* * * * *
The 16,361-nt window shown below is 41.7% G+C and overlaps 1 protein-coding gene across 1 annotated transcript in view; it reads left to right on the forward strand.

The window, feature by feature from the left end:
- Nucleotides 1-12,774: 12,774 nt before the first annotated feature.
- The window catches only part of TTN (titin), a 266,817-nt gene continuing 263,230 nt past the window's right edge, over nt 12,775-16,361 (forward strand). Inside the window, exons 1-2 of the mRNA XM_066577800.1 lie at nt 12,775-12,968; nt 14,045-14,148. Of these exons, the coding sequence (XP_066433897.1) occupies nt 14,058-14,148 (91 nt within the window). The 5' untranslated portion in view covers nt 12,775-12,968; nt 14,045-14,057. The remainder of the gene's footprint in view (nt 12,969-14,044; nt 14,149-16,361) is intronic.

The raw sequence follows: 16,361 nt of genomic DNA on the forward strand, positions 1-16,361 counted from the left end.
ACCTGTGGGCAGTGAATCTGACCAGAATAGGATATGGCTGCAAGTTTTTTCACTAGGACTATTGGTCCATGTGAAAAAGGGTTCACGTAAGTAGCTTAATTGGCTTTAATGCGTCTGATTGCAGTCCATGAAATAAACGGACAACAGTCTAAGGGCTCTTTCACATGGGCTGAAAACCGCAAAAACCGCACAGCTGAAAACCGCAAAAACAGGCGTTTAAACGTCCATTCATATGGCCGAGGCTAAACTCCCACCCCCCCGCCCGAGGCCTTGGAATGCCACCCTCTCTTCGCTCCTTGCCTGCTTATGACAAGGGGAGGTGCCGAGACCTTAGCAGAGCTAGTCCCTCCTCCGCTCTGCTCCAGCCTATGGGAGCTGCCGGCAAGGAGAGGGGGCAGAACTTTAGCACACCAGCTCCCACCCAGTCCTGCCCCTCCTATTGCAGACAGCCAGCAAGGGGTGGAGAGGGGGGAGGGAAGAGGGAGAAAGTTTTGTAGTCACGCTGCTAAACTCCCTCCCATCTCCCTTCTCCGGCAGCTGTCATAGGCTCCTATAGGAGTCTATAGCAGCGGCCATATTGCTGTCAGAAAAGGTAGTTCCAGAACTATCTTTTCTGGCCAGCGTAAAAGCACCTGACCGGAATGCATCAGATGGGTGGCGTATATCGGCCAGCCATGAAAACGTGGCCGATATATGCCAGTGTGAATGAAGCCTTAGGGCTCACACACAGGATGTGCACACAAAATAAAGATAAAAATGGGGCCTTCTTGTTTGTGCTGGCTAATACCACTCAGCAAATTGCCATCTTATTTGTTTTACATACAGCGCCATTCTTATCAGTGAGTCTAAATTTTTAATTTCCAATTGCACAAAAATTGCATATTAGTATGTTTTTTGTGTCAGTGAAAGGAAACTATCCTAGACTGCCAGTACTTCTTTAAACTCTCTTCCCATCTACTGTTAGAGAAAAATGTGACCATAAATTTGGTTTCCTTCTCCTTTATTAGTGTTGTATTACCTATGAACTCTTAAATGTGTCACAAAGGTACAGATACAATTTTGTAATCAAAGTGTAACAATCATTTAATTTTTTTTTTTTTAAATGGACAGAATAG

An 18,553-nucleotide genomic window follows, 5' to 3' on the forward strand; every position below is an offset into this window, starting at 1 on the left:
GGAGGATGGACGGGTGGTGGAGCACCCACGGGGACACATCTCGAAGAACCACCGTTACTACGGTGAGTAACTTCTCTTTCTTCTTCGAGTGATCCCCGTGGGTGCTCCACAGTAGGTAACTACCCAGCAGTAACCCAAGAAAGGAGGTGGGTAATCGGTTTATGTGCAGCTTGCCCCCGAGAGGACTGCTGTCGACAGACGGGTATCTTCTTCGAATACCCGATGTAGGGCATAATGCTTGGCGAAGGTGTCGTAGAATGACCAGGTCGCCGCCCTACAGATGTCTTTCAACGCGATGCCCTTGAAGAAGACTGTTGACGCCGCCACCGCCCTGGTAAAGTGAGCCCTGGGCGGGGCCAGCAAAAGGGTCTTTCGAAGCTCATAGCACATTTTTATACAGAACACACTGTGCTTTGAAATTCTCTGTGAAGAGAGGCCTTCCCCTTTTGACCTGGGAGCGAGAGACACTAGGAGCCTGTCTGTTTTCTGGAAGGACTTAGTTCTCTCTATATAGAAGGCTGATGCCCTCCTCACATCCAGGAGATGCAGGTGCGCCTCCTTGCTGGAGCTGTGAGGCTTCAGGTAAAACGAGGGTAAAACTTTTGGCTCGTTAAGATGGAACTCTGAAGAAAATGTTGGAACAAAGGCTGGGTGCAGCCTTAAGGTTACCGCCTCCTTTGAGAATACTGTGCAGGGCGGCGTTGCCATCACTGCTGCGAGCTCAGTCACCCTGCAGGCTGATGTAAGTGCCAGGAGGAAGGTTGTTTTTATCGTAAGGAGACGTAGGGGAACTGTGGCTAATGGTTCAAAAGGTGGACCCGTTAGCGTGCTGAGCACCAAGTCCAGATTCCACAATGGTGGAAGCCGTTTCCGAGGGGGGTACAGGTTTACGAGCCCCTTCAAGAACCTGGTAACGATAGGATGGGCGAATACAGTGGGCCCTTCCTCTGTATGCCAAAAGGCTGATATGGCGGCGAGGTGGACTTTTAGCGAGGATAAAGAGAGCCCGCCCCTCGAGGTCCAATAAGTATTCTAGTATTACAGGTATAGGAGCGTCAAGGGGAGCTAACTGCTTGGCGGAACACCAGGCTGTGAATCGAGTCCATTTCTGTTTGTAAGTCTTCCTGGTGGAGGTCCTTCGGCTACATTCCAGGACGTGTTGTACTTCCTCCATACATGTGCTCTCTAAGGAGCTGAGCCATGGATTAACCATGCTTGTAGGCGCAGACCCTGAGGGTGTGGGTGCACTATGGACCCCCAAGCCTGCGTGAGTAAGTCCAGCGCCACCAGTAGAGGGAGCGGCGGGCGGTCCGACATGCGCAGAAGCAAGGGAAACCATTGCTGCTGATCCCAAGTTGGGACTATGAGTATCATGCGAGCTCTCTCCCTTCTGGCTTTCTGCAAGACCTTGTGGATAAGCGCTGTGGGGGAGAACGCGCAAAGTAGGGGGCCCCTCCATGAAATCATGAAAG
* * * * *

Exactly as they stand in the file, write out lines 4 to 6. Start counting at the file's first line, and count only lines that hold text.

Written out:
- The window catches only part of TTN (titin), a 266,817-nt gene continuing 263,230 nt past the window's right edge, over nt 12,775-16,361 (forward strand). Inside the window, exons 1-2 of the mRNA XM_066577800.1 lie at nt 12,775-12,968; nt 14,045-14,148. Of these exons, the coding sequence (XP_066433897.1) occupies nt 14,058-14,148 (91 nt within the window). The 5' untranslated portion in view covers nt 12,775-12,968; nt 14,045-14,057. The remainder of the gene's footprint in view (nt 12,969-14,044; nt 14,149-16,361) is intronic.

The raw sequence follows: 16,361 nt of genomic DNA on the forward strand, positions 1-16,361 counted from the left end.
ACCTGTGGGCAGTGAATCTGACCAGAATAGGATATGGCTGCAAGTTTTTTCACTAGGACTATTGGTCCATGTGAAAAAGGGTTCACGTAAGTAGCTTAATTGGCTTTAATGCGTCTGATTGCAGTCCATGAAATAAACGGACAACAGTCTAAGGGCTCTTTCACATGGGCTGAAAACCGCAAAAACCGCACAGCTGAAAACCGCAAAAACAGGCGTTTAAACGTCCATTCATATGGCCGAGGCTAAACTCCCACCCCCCCGCCCGAGGCCTTGGAATGCCACCCTCTCTTCGCTCCTTGCCTGCTTATGACAAGGGGAGGTGCCGAGACCTTAGCAGAGCTAGTCCCTCCTCCGCTCTGCTCCAGCCTATGGGAGCTGCCGGCAAGGAGAGGGGGCAGAACTTTAGCACACCAGCTCCCACCCAGTCCTGCCCCTCCTATTGCAGACAGCCAGCAAGGGGTGGAGAGGGGGGAGGGAAGAGGGAGAAAGTTTTGTAGTCACGCTGCTAAACTCCCTCCCATCTCCCTTCTCCGGCAGCTGTCATAGGCTCCTATAGGAGTCTATAGCAGCGGCCATATTGCTGTCAGAAAAGGTAGTTCCAGAACTATCTTTTCTGGCCAGCGTAAAAGCACCTGACCGGAATGCATCAGATGGGTGGCGTATATCGGCCAGCCATGAAAACGTGGCCGATATATGCCAGTGTGAATGAAGCCTTAGGGCTCACACACAGGATGTGCACACAAAATAAAGATAAAAATGGGGCCTTCTTGTTTGTGCTGGCTAATACCACTCAGCAAATTGCCATCTTATTTGTTTTACATACAGCGCCATTCTTATCAGTGAGTCTAAATTTTTAATTTCCAATTGCACAAAAATTGCATATTAGTATGTTTTTTGTGTCAGTGAAAGGAAACTATCCTAGACTGCCAGTACTTCTTTAAACTCTCTTCCCATCTACTGTTAGAGAAAAATGTGACCATAAATTTGGTTTCCTTCTCCTTTATTAGTGTTGTATTACCTATGAACTCTTAAATGTGTCACAAAGGTACAGATACAATTTTGTAATCAAAGTGTAACAATCATTTAATTTTTTTTTTTTTAAATGGACAGAATAG